We all want to live our best lives possible, but sometimes that can seem overwhelming. There’s so many recommendations! Where do we start? Sometimes it feels better not to change anything.

Introducing OSC:Wellness. This new series will bring you “quick tip”changes for healthier living, in small, implementable ideas. Taking steps toward a more balanced life doesn’t mean massive overhauls of your current habits. A more balanced sense of wellness can come One Small Change at a time.

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The first tip:

Drink a glass of water before every meal or snack you eat. (If you don’t like plain water, try flavoring it with herbs, citrus slices, or cucumbers). This has multiple benefits like maintaining hydration and reducing the likelihood of overeating or choosing a sugary beverage.

-Shelly Najjar, MPH, RDN
Registered Dietitian Nutritionist

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Beat-the-Heat Recipes (43 no-cook, microwave, slow-cooker, and outdoor grill recipes)

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Photo Credit: Ken Marshall via Flickr, Used unmodified under CC BY 2.0 license

If you don’t want to add to the heat by heating your oven or cooking on the stove, no-cook, microwave, and slow-cooker recipes are the way to go. Or, if you have shade, keep the cooking heat outdoors by cooking on the grill.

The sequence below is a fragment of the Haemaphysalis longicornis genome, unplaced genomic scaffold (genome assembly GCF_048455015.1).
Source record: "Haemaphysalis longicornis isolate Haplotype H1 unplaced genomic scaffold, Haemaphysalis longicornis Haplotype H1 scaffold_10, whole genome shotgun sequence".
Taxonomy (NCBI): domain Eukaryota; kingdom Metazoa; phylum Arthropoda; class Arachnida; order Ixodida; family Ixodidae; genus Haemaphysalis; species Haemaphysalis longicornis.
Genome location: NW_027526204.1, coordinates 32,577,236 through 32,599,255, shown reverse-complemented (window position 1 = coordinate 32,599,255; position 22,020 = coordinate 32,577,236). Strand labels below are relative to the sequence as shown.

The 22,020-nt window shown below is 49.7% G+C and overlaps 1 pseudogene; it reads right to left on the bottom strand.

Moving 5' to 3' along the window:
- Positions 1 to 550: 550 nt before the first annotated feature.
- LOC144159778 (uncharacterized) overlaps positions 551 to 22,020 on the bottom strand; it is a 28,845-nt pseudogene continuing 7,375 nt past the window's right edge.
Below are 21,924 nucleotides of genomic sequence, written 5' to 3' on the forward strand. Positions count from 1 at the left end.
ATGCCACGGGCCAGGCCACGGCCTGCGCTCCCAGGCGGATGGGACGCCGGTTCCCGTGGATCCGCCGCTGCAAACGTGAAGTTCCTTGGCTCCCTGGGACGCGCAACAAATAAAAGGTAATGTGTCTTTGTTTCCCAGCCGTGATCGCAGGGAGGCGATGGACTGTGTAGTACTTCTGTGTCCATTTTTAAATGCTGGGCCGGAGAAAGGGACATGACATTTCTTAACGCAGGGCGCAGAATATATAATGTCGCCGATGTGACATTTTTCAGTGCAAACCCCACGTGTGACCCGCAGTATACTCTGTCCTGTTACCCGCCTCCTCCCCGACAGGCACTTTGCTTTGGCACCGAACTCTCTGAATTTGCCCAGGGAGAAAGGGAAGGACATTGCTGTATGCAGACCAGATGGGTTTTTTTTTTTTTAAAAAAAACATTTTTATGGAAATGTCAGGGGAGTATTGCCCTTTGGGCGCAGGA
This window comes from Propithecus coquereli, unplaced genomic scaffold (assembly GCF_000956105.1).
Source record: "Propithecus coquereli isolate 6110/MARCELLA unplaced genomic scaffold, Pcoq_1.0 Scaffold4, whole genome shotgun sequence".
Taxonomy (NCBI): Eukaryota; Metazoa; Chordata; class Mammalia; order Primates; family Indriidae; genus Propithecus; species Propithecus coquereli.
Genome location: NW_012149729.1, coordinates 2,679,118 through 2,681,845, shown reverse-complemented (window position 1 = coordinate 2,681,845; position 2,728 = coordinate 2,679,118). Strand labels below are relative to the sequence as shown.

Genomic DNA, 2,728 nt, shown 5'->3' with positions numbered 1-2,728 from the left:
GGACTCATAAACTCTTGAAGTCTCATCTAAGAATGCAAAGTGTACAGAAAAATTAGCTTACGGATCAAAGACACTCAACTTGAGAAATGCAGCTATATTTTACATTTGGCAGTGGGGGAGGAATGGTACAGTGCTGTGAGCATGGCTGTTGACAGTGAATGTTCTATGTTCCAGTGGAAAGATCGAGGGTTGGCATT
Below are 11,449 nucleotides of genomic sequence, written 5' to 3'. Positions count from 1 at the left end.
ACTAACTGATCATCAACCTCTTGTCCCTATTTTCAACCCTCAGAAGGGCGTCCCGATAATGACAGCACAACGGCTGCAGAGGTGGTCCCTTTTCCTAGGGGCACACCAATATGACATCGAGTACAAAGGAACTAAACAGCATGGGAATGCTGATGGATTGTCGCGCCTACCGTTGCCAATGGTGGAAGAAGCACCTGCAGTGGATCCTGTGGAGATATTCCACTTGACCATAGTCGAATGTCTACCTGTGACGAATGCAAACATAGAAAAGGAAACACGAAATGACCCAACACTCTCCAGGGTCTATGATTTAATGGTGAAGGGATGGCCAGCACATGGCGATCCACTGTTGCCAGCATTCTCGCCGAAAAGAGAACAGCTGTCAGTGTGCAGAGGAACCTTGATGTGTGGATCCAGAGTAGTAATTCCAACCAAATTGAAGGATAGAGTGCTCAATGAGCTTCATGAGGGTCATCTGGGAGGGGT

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18 NO-COOK Recipes

8 MICROWAVE Recipes

8 SLOW-COOKER Recipes

9 OUTDOOR GRILLING Recipes

Read more:

5 Quick and Healthy Meals without Using the Stove

25 Healthy Snacks for Kids (…or anyone. Many don’t require cooking)

Heart-healthy grilling recipes

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3 Health Lessons from Star Wars

Technology is your health accountability partner

R2-D2 and C3PO were created to help humans live better lives, and we have many tools that provide that same function today. From wearable tech and health-related apps that track steps, food, and medications to help you meet your health goals, to the availability of free recipes and health information online, technology makes it easier to live healthy lives.

Physical activity keeps you healthy

One of the most memorable scenes in the prequel trilogy was the fight between Yoda and Count Dooku. Yoda fights nimbly thanks to many hours spent in practice. Practicing martial arts (like light saber fights – or other more common activities like judo, karate, kickboxing, etc.) is just one way you can keep up your skills and meet the recommendation for 150 minutes of moderate physical activity or 75 minutes of vigorous activity each week.

Protect your skin

Those oversized hoods on the cloaks do more than create ominous shadows. They also protect the wearer’s face from the harmful effects of solar radiation. You don’t need to live on a planet with two suns to be exposed to UV radiation. Earth’s sun is the major source of UV rays for most people, but tanning beds or occupational hazards can also contribute to UV exposure. To protect yourself from the effects of UV radiation (such as dryness, wrinkles, dark spots, cataracts, and even cancer) wear sunscreen, sunglasses, and avoid indoor tanning.

What other health lessons did I leave out? Leave a comment…